Researchers are a step closer to developing a gene therapy treatment by correcting a faulty gene in T-cells of the immune system, to help boys with the rare and life-limiting disease XLP.
X-linked lymphoproliferative disease (XLP) is a rare genetic condition that affects boys. Without treatment, around seven in every 10 boys with XLP would die by 10 years of age.
Medicines benefit boys with XLP and bone marrow transplants can cure the condition, but this means finding a donor who is a good match. For transplants to work well, it’s best to carry them out early in the disease process and sadly, if transplants come too late or donors cannot be found, boys with XLP remain at risk of losing their lives. Better treatments are needed urgently.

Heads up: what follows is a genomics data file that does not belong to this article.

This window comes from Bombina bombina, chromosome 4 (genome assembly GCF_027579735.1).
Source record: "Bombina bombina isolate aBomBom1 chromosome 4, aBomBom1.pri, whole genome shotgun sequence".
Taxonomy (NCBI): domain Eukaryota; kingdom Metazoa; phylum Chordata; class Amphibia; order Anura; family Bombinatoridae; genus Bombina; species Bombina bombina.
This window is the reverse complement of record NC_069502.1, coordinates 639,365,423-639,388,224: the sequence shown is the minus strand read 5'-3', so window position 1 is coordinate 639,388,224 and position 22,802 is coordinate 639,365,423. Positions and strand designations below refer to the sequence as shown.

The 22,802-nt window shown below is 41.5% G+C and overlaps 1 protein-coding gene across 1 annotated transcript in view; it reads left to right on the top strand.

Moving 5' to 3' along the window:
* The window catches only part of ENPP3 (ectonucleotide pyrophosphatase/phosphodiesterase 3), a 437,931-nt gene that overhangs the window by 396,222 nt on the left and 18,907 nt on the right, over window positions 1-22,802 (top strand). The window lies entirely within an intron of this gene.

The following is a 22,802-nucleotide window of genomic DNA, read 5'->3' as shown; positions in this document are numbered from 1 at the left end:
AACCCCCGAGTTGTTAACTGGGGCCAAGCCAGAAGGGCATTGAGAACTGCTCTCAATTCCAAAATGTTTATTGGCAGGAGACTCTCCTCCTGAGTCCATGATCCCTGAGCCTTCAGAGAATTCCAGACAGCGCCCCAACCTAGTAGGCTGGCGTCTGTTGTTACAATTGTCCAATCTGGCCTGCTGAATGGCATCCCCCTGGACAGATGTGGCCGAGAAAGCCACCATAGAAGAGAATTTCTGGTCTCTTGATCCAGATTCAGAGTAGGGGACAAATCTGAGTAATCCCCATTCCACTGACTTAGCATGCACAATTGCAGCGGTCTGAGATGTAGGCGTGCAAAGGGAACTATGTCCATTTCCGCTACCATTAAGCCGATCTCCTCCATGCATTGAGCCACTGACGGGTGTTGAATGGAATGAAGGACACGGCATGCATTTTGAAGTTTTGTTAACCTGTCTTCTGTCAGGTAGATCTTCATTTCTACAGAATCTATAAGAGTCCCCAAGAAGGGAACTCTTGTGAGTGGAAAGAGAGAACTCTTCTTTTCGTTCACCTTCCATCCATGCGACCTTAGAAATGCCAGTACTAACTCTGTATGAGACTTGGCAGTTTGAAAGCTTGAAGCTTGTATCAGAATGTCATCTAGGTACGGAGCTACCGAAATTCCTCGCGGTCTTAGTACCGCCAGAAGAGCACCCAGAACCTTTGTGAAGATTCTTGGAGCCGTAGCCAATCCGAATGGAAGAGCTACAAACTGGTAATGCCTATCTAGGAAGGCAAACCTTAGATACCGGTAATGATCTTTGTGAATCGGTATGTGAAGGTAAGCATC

Building on earlier research funded by Action Medical Research, Professor Claire Booth and team, of University College London’s Institute of Child Health, are moving one step closer to helping boys with XLP.
“We now know which gene causes it and we know what that gene does,” says Professor Booth.
Action funding enabled the project team to modify the faulty gene in T-cells, from the child’s own immune system. This work has shown that these modified cells correct some of the symptoms of XLP in the laboratory.
Professor Booth said, “This would not have happened without Action funding – we have shown this approach can work and is worth progressing to the clinic.”
The next step will be a clinical trial in 2024 with the hope of developing a cure for boys with XLP that will enable them to live normal lives.